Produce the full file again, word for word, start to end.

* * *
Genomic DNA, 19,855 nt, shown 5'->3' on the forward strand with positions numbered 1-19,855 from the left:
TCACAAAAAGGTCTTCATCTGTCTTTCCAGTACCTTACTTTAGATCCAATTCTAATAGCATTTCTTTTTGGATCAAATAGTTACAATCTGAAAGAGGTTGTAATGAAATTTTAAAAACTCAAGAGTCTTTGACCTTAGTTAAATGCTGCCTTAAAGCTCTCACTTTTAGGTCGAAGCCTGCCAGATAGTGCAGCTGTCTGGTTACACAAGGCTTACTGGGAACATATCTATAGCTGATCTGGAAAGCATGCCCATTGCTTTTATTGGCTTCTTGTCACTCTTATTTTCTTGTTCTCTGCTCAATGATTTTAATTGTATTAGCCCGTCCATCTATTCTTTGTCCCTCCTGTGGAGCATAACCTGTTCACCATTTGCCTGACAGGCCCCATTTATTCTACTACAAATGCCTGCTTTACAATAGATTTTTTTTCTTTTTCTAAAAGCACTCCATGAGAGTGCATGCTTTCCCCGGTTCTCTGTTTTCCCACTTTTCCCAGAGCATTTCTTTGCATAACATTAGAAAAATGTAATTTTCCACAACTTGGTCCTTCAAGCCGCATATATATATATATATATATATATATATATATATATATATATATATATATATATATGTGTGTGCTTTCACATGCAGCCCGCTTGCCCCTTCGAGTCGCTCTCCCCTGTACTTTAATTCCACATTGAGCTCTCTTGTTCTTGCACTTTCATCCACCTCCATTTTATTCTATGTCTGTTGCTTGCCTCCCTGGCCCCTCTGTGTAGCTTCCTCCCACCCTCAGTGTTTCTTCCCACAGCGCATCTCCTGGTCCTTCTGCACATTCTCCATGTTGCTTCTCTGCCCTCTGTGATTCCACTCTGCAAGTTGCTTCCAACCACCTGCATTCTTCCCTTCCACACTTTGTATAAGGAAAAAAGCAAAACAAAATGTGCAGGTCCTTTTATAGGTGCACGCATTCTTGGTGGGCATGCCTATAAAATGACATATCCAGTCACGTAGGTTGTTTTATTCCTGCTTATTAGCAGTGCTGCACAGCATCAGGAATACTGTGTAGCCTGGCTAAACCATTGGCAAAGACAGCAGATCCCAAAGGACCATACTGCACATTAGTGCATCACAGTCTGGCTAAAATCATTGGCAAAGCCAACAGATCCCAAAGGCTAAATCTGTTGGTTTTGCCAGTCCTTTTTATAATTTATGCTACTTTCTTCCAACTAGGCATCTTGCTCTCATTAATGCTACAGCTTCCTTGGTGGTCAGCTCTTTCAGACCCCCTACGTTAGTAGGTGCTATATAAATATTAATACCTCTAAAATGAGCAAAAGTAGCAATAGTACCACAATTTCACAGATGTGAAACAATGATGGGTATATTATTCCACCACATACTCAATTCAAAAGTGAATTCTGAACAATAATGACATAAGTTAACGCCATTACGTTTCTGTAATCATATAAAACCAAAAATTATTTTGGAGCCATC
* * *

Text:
Genomic DNA, 19,855 nt, shown 5'->3' on the forward strand with positions numbered 1-19,855 from the left:
TCACAAAAAGGTCTTCATCTGTCTTTCCAGTACCTTACTTTAGATCCAATTCTAATAGCATTTCTTTTTGGATCAAATAGTTACAATCTGAAAGAGGTTGTAATGAAATTTTAAAAACTCAAGAGTCTTTGACCTTAGTTAAATGCTGCCTTAAAGCTCTCACTTTTAGGTCGAAGCCTGCCAGATAGTGCAGCTGTCTGGTTACACAAGGCTTACTGGGAACATATCTATAGCTGATCTGGAAAGCATGCCCATTGCTTTTATTGGCTTCTTGTCACTCTTATTTTCTTGTTCTCTGCTCAATGATTTTAATTGTATTAGCCCGTCCATCTATTCTTTGTCCCTCCTGTGGAGCATAACCTGTTCACCATTTGCCTGACAGGCCCCATTTATTCTACTACAAATGCCTGCTTTACAATAGATTTTTTTTCTTTTTCTAAAAGCACTCCATGAGAGTGCATGCTTTCCCCGGTTCTCTGTTTTCCCACTTTTCCCAGAGCATTTCTTTGCATAACATTAGAAAAATGTAATTTTCCACAACTTGGTCCTTCAAGCCGCATATATATATATATATATATATATATATATATATATATATATATATATATATATATGTGTGTGCTTTCACATGCAGCCCGCTTGCCCCTTCGAGTCGCTCTCCCCTGTACTTTAATTCCACATTGAGCTCTCTTGTTCTTGCACTTTCATCCACCTCCATTTTATTCTATGTCTGTTGCTTGCCTCCCTGGCCCCTCTGTGTAGCTTCCTCCCACCCTCAGTGTTTCTTCCCACAGCGCATCTCCTGGTCCTTCTGCACATTCTCCATGTTGCTTCTCTGCCCTCTGTGATTCCACTCTGCAAGTTGCTTCCAACCACCTGCATTCTTCCCTTCCACACTTTGTATAAGGAAAAAAGCAAAACAAAATGTGCAGGTCCTTTTATAGGTGCACGCATTCTTGGTGGGCATGCCTATAAAATGACATATCCAGTCACGTAGGTTGTTTTATTCCTGCTTATTAGCAGTGCTGCACAGCATCAGGAATACTGTGTAGCCTGGCTAAACCATTGGCAAAGACAGCAGATCCCAAAGGACCATACTGCACATTAGTGCATCACAGTCTGGCTAAAATCATTGGCAAAGCCAACAGATCCCAAAGGCTAAATCTGTTGGTTTTGCCAGTCCTTTTTATAATTTATGCTACTTTCTTCCAACTAGGCATCTTGCTCTCATTAATGCTACAGCTTCCTTGGTGGTCAGCTCTTTCAGACCCCCTACGTTAGTAGGTGCTATATAAATATTAATACCTCTAAAATGAGCAAAAGTAGCAATAGTACCACAATTTCACAGATGTGAAACAATGATGGGTATATTATTCCACCACATACTCAATTCAAAAGTGAATTCTGAACAATAATGACATAAGTTAACGCCATTACGTTTCTGTAATCATATAAAACCAAAAATTATTTTGGAGCCATC